(Reuters) - The New York City Marathon, one of the most prestigious events on the global running calendar, has been cancelled this year because of the COVID-19 pandemic, race organisers said on Wednesday.
The New York Road Runners (NYRR), in partnership with the mayor’s office, said the decision to cancel the world’s largest marathon was made due to novel coronavirus-related health and safety concerns for runners, spectators, volunteers and staff.
The race was scheduled to take place on Nov. 1.
“Canceling this year’s TCS New York City Marathon is incredibly disappointing for everyone involved, but it was clearly the course we needed to follow from a health and safety perspective,” said NYRR Chief Executive Michael Capiraso.
The 26.2-mile race (42km), which traverses all five boroughs of the city, routinely attracts over 50,000 runners and more than one million spectators.
Former New York City Marathon winner Meb Keflezighi said the race held a special place in his heart and he was sad to hear that this year’s edition had been cancelled.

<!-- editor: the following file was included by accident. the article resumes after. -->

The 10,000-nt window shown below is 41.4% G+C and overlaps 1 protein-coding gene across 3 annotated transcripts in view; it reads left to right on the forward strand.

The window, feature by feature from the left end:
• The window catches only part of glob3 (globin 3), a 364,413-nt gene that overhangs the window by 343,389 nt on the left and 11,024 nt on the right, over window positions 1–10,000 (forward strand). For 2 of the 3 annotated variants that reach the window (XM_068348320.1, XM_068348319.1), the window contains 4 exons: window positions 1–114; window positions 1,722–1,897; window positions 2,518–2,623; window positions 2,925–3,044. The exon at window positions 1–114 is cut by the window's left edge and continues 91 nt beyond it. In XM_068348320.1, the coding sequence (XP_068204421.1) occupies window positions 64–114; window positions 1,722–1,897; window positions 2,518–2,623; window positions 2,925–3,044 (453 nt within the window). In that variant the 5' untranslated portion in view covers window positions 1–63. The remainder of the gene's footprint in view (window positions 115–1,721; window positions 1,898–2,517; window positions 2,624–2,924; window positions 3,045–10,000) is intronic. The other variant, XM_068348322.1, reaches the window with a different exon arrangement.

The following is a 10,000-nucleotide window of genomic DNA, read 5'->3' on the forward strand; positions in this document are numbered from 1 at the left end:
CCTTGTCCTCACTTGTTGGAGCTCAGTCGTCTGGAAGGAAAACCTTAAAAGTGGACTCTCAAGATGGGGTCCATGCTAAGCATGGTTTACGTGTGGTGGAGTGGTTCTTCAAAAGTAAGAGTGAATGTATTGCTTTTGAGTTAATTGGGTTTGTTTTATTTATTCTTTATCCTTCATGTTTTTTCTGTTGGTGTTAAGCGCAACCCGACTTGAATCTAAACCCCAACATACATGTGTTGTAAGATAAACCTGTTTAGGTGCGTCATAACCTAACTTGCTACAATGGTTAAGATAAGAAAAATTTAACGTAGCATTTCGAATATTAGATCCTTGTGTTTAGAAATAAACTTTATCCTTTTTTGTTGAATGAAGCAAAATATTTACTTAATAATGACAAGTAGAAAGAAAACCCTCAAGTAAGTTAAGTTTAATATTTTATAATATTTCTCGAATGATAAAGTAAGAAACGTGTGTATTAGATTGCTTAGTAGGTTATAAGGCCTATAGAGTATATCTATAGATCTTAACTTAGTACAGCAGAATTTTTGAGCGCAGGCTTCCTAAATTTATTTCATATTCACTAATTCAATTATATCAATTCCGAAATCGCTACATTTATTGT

“These decisions are never easy, but keeping people healthy and safe is always the right call. I will see you in NYC for the 50th running in 2021!” Keflezighi said on Twitter.
Runners who signed up for this year’s marathon, which would have celebrated its 50th anniversary, can either receive a full refund or choose to run the race in any of the next three years.
“As the latest U.S. major on the calendar for the year, this one stings,” former Boston Marathon winner Des Linden wrote on Twitter.
“It also offers clarity for season goals and allows for patience and intelligence in mapping the way forward. It’s the right call.”
Of the six World Marathon Majors, three have been canceled this year due to the virus with the Boston Marathon and Berlin Marathon also opting to shelve plans for their 2020 races.
The Boston Marathon, originally due to be held in April and then postponed until September, was cancelled this year for the first time in its 124-year history.
The Tokyo Marathon went ahead on March 1 with elite runners only, London was postponed to Oct. 4 from April 26 and the Chicago Marathon is currently scheduled for Oct. 11.
Reporting by Frank Pingue in Toronto; Editing by Catherine Evans and Ken Ferris